Why? Simple answer: noise ... it just turns out that it's mighty hard to engineer the digital to analogue with subsequent amplification in a cost effective way, so that distortion artifacts are not obvious - the dreaded 'digititus' is the obvious manifestation; but if one wants a complete absence, subjectively, of unpleasantness, of 'digital signature' to the sound, then it can be an arduous journey 🙂 getting there ...

 

Throwing lots of money at it is one solution - currently. Another is very careful, DIY, attention to detail, removal of the causes of the noise - my method, for decades now 😉.

 

The Good News is that if one goes to the necessary lengths, then Magic Sound emerges - the recordings have everything on them, already, for best SQ to happen in the room; it's persistence and a desire to get there that will yield success.

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This just popped up, 

 

 

Haven't watched it all; but since he uses the word, "crap", this is exactly what he utters, at about 1:20 ... that is,

 

"It isn't in the recordings themselves" !!!! 😟 ... this is the BS that audio people keep repeating, to appease their sense of not getting "the good stuff" - what they are really saying is,

 

"My rig isn't good enough to completely disappear from the picture - it always, always, always adds audible distortion, or being more kind, sauces up, or mixes in 'signature' to that which you hear !!"  🙄

 

While this Great Audio Myth persists, people will not be motivated to improve what their system produces - and the world will be stuck with mediocre sound replay as the general rule, indefinitely ... 😒

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People keep trying to have, or attempt to deal with, their gear 'spicing' what they hear - rather than letting the recording speak for itself ... the bit of the thread starting here,

 

points this out.

 

Competent gear shouldn't "have a sound". Period. As soon as you become aware of a character slant, you will hear that identifying motif over and over again, in every piece - capable reproduction should be, is completely dominated by all the characteristics of the captured event, and the environment and gear used for recording it ... the qualities you hear are unique, per album, and track.

 

Is there a solution? Yes ... but currently it's still difficult to attain - however, the signs are very good, in that highly cost effective equipment can deliver the goods now, with added, knowledgeable input; and hopefully in the near future this will be far more common ... :).

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From

 

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Is this a bona-fide characteristic of the MSB Reference dac that you will feel---extracting more detail and "life" out of digital source material---or just marketing stuff?

 

It's not a 'characteristic' of the DAC - it's merely getting much closer to the true content of the recording! :) Turns out that engineering a digital playback chain is just hard, if you want it to show zero audio anomalies, and especially those that "suck the life out of" the material. Unfortunately, an off the shelf unit is mighty expensive, that gets it right with no extra fiddling - down the track, this type of performance should be much cheaper, as manufacturers learn how to do it properly, ;).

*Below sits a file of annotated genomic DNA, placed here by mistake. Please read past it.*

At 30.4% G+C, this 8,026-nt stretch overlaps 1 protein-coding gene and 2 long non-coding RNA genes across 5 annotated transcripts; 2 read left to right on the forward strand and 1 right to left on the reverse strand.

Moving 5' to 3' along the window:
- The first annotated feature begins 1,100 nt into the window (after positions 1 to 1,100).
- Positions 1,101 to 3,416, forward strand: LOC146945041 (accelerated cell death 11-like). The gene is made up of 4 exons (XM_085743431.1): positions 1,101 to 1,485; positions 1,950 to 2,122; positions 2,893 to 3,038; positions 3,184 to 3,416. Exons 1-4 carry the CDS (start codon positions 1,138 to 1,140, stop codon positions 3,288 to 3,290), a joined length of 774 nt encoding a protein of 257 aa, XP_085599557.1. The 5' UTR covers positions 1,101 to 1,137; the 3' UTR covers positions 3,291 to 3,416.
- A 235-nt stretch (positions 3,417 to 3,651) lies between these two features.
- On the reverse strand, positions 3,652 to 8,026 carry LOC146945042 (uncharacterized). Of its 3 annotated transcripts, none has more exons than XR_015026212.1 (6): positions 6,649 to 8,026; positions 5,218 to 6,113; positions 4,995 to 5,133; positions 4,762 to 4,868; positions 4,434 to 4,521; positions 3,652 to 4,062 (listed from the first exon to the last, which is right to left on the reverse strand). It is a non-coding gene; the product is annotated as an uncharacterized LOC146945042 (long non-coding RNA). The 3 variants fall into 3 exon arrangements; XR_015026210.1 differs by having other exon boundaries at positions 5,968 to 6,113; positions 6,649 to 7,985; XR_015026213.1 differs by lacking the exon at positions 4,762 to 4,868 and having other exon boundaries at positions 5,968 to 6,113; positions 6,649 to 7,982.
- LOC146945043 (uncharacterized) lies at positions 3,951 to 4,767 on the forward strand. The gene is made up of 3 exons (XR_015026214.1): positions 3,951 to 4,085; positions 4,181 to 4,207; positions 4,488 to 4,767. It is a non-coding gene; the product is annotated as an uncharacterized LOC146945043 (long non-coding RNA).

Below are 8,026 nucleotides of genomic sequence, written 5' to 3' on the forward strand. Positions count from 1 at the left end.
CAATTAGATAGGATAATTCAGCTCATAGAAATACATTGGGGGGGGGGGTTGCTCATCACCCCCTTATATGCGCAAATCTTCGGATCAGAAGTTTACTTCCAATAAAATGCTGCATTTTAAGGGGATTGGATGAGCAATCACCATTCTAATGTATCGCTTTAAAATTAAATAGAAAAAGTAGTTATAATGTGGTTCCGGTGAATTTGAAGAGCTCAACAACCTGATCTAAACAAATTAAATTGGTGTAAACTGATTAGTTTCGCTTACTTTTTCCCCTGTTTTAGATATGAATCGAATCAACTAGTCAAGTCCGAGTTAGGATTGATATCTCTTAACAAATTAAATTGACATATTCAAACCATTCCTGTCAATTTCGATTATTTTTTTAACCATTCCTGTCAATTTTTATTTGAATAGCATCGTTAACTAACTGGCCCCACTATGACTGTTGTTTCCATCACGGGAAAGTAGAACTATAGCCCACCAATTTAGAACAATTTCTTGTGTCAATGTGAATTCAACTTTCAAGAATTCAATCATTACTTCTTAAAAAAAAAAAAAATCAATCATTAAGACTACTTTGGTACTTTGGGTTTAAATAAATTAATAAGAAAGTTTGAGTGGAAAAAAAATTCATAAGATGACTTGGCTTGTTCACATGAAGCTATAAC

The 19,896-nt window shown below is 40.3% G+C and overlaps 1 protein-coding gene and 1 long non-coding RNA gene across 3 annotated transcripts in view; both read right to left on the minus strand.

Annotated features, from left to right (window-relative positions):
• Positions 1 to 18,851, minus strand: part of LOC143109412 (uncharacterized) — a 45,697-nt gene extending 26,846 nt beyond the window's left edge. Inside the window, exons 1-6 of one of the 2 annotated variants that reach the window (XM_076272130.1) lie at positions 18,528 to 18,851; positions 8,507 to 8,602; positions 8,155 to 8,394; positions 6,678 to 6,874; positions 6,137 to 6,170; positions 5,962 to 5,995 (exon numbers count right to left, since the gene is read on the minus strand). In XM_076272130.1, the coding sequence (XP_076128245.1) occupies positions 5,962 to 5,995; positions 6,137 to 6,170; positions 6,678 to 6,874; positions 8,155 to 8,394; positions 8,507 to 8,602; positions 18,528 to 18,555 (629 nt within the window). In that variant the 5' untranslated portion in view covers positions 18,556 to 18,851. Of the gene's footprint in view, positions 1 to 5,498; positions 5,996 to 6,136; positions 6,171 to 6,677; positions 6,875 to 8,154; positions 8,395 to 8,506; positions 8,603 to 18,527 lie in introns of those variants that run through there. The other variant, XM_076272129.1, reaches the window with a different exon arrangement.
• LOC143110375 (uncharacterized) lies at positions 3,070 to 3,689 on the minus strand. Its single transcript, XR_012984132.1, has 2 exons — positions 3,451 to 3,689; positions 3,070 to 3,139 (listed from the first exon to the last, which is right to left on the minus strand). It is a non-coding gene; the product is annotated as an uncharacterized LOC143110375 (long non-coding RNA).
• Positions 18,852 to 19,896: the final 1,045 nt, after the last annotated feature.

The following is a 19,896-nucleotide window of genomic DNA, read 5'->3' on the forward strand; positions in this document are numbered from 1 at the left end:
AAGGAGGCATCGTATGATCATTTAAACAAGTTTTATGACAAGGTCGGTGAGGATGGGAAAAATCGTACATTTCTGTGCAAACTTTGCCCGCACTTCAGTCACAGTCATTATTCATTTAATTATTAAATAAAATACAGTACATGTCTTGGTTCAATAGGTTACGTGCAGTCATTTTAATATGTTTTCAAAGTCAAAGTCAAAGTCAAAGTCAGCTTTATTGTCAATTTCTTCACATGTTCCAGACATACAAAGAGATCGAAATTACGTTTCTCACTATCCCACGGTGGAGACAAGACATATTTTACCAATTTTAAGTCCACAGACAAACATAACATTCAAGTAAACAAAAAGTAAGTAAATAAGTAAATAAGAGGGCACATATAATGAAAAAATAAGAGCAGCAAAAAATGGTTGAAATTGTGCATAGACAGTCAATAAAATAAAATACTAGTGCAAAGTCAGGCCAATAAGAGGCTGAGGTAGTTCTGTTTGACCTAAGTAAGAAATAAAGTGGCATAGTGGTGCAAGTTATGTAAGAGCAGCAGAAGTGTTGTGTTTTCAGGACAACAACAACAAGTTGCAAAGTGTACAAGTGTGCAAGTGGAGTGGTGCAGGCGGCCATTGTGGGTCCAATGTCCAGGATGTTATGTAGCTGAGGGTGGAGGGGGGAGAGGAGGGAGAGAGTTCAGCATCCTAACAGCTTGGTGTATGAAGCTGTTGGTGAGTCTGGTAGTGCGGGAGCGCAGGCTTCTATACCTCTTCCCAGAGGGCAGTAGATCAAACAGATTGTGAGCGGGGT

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A good word to use with music is "heft" - the sense of a powerful machine, a juggernaut seemingly capable of overwhelming everything. This comes with many moments in orchestral pieces  ... and I was reminded of this, just now playing a freebie CD, that came with a newspaper some years ago - a collection of famous "big stuff!" in various compositions. This conveys such a sense of strength, and energy being unleashed - you are seemingly so small in comparison :).

 

A capable rig needs to be able to get this right - it is on the recording; so, no excuses for not jumping through the hoops to make it happen ...

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Again, a review has posts pointing out the difference between accuracy, and components adding signature,

 

If one wants 'enhanced' presentation, then this is not a crime! However, don't confuse this with the idea that they are both different versions of the 'truth' - the latter is what the contents of the recording actually are, irrespective of what anybody's ideas back in the studio, etc, were.

 

My take is that one evolves a setup to a level where there is close to zero detectable personality from the playback chain - then, and only then, incorporate components which add makeup to the replay, if one feels a 'zingier' presentation would be more engaging. If you do this with full awareness of what's going on, then there are no arguments about "rightness" - it is merely a preference decision.

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Just came across this comment by Linkwitz, which I had read some time ago - and forgotten - which is one of the easiest tests for determining whether a system is getting most things right,

 

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I judge any sound system by how tiring it is to listen to. When after a while you feel like you had enough, then your brain is telling you subconsciously: I have worked enough to compensate for the unnatural cues that I receive. I am tired.

 

This comes from https://www.linkwitzlab.com/Fitz/acoustics-hearing.htm, which also has good material by Bregman, from his ASA book.

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And even George gets to better understand what competent replay can produce,

 

:)

 

Note that the added component, the Gaia, "cleans up" the digital input signal - and this makes the major difference to the presentation. Which says what? Well, the same thing as has been the case since digital was made available to the public, nearly 40 years ago: that digital playback chains are extremely sensitive to noise issues, from the POV of the subjective impression of what you hear. Why? Because 'digital' noise messes up the low level detail which the ear/brain relies upon to understand what all the data means; in a way that it can't be unscrambled, inside your head. Analogue adds lot of obvious noise and distortion, but the brain can deal with this quite easily - hence the everlasting fondness for LPs, say.